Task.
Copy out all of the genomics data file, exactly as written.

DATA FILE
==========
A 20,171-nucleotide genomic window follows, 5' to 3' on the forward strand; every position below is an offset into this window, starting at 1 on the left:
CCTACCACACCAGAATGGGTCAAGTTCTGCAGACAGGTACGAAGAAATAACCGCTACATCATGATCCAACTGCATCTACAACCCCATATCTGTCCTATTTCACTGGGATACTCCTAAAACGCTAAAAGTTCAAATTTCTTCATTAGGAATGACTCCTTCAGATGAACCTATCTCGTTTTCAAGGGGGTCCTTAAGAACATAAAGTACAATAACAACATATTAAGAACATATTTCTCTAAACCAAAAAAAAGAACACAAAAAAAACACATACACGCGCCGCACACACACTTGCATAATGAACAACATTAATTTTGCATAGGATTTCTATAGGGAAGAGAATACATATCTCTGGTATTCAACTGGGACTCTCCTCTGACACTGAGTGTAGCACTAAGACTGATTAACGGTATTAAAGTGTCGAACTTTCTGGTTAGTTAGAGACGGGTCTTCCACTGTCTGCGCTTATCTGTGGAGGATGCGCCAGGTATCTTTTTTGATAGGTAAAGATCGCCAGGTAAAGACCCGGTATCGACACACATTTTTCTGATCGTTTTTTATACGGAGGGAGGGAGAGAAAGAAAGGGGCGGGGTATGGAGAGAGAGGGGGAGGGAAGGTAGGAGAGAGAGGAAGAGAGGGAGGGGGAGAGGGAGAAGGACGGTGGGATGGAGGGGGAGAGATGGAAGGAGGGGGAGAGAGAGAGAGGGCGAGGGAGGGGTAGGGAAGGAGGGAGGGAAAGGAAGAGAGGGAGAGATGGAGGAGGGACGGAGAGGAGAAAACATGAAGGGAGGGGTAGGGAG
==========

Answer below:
A 20,171-nucleotide genomic window follows, 5' to 3' on the forward strand; every position below is an offset into this window, starting at 1 on the left:
CCTACCACACCAGAATGGGTCAAGTTCTGCAGACAGGTACGAAGAAATAACCGCTACATCATGATCCAACTGCATCTACAACCCCATATCTGTCCTATTTCACTGGGATACTCCTAAAACGCTAAAAGTTCAAATTTCTTCATTAGGAATGACTCCTTCAGATGAACCTATCTCGTTTTCAAGGGGGTCCTTAAGAACATAAAGTACAATAACAACATATTAAGAACATATTTCTCTAAACCAAAAAAAAGAACACAAAAAAAACACATACACGCGCCGCACACACACTTGCATAATGAACAACATTAATTTTGCATAGGATTTCTATAGGGAAGAGAATACATATCTCTGGTATTCAACTGGGACTCTCCTCTGACACTGAGTGTAGCACTAAGACTGATTAACGGTATTAAAGTGTCGAACTTTCTGGTTAGTTAGAGACGGGTCTTCCACTGTCTGCGCTTATCTGTGGAGGATGCGCCAGGTATCTTTTTTGATAGGTAAAGATCGCCAGGTAAAGACCCGGTATCGACACACATTTTTCTGATCGTTTTTTATACGGAGGGAGGGAGAGAAAGAAAGGGGCGGGGTATGGAGAGAGAGGGGGAGGGAAGGTAGGAGAGAGAGGAAGAGAGGGAGGGGGAGAGGGAGAAGGACGGTGGGATGGAGGGGGAGAGATGGAAGGAGGGGGAGAGAGAGAGAGGGCGAGGGAGGGGTAGGGAAGGAGGGAGGGAAAGGAAGAGAGGGAGAGATGGAGGAGGGACGGAGAGGAGAAAACATGAAGGGAGGGGTAGGGAG